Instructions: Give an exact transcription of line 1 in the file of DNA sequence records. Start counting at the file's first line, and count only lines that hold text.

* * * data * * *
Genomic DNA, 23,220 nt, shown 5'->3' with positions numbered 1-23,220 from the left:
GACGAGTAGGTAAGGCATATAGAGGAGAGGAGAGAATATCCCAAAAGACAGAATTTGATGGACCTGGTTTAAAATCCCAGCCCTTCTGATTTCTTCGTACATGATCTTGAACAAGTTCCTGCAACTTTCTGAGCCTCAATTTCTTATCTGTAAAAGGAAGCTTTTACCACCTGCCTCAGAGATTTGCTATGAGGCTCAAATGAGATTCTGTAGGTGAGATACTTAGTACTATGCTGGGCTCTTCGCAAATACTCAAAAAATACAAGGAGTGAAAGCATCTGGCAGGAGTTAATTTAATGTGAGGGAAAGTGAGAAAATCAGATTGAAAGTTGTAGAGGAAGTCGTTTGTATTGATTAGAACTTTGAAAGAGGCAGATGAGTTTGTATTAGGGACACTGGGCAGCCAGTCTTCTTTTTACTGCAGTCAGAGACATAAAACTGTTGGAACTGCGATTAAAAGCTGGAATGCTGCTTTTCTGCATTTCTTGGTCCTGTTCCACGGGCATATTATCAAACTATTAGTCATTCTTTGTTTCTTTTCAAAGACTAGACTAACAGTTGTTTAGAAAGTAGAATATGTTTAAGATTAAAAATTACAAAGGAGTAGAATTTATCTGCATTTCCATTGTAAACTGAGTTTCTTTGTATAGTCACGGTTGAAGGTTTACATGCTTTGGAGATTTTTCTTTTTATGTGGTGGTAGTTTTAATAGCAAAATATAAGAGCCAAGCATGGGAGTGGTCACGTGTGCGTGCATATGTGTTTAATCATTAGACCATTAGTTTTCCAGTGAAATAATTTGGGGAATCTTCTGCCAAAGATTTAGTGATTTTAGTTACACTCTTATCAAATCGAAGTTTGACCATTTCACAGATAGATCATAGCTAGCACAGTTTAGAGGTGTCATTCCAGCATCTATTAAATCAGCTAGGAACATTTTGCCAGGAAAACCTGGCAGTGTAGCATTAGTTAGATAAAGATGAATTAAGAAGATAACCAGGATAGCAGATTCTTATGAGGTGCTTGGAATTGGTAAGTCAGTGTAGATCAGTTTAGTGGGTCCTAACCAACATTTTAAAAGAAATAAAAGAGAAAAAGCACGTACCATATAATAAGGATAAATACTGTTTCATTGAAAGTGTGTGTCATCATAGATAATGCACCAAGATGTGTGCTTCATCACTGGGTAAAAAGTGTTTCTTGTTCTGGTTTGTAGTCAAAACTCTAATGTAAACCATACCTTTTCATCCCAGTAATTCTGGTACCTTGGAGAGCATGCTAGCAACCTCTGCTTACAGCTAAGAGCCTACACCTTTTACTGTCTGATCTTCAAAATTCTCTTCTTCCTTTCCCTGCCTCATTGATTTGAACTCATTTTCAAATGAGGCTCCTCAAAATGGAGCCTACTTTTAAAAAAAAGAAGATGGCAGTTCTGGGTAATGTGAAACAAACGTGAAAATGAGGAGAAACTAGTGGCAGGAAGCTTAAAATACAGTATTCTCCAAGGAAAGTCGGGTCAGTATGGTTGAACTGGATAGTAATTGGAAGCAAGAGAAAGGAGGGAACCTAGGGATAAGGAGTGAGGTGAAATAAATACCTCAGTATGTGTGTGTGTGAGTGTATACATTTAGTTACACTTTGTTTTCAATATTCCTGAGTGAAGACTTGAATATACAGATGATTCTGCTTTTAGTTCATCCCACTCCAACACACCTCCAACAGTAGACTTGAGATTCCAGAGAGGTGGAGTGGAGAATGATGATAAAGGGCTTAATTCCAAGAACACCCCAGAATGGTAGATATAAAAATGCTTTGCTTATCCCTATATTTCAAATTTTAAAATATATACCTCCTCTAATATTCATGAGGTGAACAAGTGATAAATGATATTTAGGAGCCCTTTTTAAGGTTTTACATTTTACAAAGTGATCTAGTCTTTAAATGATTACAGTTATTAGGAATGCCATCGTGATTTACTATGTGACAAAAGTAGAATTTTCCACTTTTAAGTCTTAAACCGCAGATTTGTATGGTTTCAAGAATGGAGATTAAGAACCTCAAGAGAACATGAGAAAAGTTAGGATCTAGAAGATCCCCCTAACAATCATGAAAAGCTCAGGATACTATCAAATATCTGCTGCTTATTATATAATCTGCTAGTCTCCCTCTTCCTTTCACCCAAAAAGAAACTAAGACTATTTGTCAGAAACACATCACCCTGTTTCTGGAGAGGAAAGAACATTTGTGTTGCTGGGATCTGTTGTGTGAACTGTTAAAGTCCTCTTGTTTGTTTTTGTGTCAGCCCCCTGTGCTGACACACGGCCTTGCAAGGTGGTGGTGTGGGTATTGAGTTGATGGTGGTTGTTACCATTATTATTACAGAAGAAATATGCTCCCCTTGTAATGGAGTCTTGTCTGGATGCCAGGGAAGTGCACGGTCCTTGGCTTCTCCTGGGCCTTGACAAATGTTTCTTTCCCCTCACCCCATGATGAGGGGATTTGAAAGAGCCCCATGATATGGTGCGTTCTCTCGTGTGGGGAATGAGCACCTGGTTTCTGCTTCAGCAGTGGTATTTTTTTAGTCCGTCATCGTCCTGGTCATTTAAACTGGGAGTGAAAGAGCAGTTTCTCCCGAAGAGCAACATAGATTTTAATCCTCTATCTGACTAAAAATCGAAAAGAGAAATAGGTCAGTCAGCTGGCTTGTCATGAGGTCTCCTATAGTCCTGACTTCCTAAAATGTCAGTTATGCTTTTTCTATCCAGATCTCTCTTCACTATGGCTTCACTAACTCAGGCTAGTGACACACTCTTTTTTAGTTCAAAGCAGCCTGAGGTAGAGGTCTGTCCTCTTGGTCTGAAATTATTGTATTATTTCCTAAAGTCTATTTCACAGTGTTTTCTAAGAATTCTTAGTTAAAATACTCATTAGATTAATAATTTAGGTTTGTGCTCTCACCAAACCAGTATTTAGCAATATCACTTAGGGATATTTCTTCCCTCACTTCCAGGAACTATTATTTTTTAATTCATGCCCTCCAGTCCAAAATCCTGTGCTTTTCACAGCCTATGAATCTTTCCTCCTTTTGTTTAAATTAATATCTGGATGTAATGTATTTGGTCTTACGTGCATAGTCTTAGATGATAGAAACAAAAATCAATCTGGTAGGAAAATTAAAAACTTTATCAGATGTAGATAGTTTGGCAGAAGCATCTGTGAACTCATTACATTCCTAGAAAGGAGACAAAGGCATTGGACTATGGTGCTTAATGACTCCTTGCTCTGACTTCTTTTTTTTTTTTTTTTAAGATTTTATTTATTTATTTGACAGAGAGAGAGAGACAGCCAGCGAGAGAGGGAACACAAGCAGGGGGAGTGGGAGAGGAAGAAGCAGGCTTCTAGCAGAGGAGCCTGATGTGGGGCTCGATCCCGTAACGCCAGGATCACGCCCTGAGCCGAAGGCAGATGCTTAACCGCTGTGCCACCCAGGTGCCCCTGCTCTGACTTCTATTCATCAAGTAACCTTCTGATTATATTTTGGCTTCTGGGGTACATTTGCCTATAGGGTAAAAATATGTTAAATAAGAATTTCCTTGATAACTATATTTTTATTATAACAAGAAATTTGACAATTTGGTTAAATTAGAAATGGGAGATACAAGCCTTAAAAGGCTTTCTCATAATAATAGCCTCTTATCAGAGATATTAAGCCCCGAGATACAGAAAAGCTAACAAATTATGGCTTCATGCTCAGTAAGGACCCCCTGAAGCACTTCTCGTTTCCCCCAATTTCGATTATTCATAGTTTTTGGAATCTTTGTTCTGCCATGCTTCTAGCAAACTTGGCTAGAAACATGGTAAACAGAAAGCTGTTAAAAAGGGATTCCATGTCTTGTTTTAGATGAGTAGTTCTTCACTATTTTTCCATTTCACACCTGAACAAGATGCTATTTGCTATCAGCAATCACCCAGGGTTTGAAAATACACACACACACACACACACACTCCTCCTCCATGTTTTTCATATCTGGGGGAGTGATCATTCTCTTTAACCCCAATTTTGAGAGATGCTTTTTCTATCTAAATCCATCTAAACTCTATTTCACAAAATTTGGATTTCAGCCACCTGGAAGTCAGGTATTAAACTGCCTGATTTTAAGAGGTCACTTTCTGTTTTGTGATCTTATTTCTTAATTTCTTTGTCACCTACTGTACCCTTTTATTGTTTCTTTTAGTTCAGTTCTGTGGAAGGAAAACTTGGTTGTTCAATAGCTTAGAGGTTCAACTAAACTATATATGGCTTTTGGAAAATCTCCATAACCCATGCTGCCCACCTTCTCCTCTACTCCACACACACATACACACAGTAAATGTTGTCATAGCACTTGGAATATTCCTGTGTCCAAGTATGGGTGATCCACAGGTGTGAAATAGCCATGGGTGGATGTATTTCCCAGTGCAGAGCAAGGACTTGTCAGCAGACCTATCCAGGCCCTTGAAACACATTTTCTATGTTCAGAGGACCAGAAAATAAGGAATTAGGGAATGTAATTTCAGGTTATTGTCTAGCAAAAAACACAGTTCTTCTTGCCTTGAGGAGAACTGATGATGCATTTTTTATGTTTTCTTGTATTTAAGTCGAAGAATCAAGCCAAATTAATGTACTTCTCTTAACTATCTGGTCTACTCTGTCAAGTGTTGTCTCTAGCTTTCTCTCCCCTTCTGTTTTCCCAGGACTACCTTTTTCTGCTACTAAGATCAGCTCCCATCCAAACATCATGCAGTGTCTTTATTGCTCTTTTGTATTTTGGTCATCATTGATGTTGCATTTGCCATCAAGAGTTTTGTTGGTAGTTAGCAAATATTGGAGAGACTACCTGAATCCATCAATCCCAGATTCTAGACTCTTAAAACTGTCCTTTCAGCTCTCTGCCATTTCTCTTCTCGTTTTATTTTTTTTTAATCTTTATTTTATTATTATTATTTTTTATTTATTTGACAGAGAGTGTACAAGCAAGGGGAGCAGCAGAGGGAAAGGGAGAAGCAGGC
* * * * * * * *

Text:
Genomic DNA, 23,220 nt, shown 5'->3' with positions numbered 1-23,220 from the left: